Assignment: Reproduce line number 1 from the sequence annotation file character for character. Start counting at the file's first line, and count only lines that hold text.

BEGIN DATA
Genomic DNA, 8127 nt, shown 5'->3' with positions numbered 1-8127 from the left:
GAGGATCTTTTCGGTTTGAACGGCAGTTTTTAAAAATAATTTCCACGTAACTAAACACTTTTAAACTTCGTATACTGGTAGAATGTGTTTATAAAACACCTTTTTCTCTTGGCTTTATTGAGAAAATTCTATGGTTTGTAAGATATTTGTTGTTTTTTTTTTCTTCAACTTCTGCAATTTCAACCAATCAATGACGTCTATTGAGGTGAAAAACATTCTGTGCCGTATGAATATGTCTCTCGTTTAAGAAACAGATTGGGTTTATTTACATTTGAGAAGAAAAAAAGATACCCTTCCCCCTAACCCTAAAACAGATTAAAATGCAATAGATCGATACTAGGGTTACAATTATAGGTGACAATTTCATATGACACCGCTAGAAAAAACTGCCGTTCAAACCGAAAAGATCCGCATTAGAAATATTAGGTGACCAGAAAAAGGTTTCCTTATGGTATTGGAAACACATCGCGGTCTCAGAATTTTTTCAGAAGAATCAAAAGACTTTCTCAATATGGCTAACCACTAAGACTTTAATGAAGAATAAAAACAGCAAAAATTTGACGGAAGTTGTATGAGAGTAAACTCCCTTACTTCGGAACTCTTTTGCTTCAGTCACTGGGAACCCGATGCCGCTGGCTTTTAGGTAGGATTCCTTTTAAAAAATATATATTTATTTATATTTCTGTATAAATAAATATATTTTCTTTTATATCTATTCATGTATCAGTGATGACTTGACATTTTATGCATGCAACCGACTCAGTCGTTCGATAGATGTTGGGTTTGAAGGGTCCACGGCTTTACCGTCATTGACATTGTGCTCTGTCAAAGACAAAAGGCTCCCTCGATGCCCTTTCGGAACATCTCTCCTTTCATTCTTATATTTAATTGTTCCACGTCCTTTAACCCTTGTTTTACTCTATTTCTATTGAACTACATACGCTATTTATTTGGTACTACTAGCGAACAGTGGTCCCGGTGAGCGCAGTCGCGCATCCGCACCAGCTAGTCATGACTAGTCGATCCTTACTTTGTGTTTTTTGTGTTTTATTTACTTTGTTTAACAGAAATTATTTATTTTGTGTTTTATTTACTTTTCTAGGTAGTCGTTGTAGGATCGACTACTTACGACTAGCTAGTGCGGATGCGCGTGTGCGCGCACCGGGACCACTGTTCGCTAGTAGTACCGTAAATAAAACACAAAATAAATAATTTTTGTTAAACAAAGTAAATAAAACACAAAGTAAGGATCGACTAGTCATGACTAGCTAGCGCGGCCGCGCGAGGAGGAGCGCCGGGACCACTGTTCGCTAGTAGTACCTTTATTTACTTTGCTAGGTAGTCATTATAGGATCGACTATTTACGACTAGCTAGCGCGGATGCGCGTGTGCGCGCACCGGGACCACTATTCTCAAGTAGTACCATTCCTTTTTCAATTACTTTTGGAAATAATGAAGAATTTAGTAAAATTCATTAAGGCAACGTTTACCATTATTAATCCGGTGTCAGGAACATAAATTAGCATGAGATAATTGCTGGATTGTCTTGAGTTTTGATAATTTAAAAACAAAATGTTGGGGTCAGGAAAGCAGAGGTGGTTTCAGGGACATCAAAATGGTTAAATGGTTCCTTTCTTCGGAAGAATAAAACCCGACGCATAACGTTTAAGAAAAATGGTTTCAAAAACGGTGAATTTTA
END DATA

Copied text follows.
Genomic DNA, 8127 nt, shown 5'->3' with positions numbered 1-8127 from the left: